Saturday, November 4, 2017

"Shameful GOP Plan Taxes Reality" by Per Laarman, My Response: GOP Budget is a Moral Travesty, Violates Common Good of Majority ,

http://religiondispatches.org/shameful-gop-tax-plan-taxes-reality/?utm_source=Religion+Dispatches+Newsletter&utm_campaign=6b61141254-RD_Daily_Newsletter&utm_medium=email&utm_term=0_742d86f519-6b61141254-84562481

Bridget Mary's Response: For me this budget is a moral document that betrays every value I hold dear as a person of faith. How can we give more tax cuts to the wealthy and continue to ignore the needs of the majority of our country especially the workers struggling to make a living and the poor who have nothing? According to Matthew 25, Jesus said "Whatsoever you do to the least of my brothers and sisters, you do unto me ." This  shameful tax plan turns this justice mandate upside down to take care of the wealthiest among us. It is a moral travesty that violates the common good of the majority of the people .  Bridget Mary Meehan ARCWP


"I frankly don’t know whether the Democrats and their allies are willing to call out a perfect example of class warfare waged by the overclass against the rest of us. In my view, far too many Democrats are entirely comfortable with neoliberal economics: they fully accept the thesis that a corporate-friendly regime of deregulation and low taxes is good for everyone. Far too many Dems depend on Wall Street and the 1% to fund their campaigns. Far too many are perfectly happy to campaign as culture liberals while remaining complacent, even welcoming, in respect to the rule of wealth.
As to whether everyday people would even respond to a passionate justice-centered critique of the appalling gluttony epitomized in the GOP plan: I believe they could and would respond to a full-on attack on a plan that so glaringly exacerbates already-soaring inequality. For what other reason would Bernie Sanders be the nation’s most popular politician… repeatedly? And despite what Democratic moderates (and their pundits) would have you believe, the U.S. is not a “center-right” nation; if anything, we are a “center-left” nation, especially when it comes to opposing tax cuts for the wealthy.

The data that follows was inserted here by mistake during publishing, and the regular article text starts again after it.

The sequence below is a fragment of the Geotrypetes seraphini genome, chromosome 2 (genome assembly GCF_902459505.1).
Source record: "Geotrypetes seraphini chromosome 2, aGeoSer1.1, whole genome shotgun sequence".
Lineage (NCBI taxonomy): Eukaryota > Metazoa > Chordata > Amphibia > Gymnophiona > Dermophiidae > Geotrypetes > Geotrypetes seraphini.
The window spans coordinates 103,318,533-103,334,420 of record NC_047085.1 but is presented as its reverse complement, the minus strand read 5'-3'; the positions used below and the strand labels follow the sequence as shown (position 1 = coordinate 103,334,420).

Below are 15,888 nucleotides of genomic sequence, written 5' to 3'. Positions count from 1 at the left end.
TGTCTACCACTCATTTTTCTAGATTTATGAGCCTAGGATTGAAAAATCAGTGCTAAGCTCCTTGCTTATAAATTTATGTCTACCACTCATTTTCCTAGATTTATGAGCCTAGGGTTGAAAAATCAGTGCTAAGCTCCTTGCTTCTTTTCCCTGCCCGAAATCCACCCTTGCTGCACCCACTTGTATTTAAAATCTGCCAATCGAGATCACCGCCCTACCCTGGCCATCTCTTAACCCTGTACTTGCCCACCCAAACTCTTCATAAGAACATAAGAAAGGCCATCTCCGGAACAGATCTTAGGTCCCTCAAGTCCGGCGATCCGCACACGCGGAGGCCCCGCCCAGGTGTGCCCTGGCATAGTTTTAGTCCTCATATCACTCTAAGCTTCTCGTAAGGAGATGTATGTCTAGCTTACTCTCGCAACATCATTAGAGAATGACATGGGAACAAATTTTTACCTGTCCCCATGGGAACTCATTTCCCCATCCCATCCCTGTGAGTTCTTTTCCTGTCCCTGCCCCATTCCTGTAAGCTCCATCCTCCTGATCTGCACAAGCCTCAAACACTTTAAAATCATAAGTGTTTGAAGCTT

Faith leaders who say they care about the most vulnerable have a real opportunity here in relation to their own messaging and advocacy. As I’ve written before in these pages, tax plans are moral documents—as much, or more so, than budgets.
Faith leaders presumably take the long view. The long view here is that if this tax plan—with its unprecedented permanent cuts—were to go through, we won’t have to wait even ten years to see acute new suffering among people with disabilities, the elderly, vulnerable children, etc. Because as sure as the sun rises in the east, GOP leaders will use the new deficits their own plan creates to demand huge cuts in the social safety net: Medicare, Medicaid, Social Security, and everything else.
Oh, and did I mention Fun Fact #3: the GOP plan, for all the pro-worker verbiage attached to it, actually raises taxes for the lowest-income workers? Hey, somebody’s got to pay."

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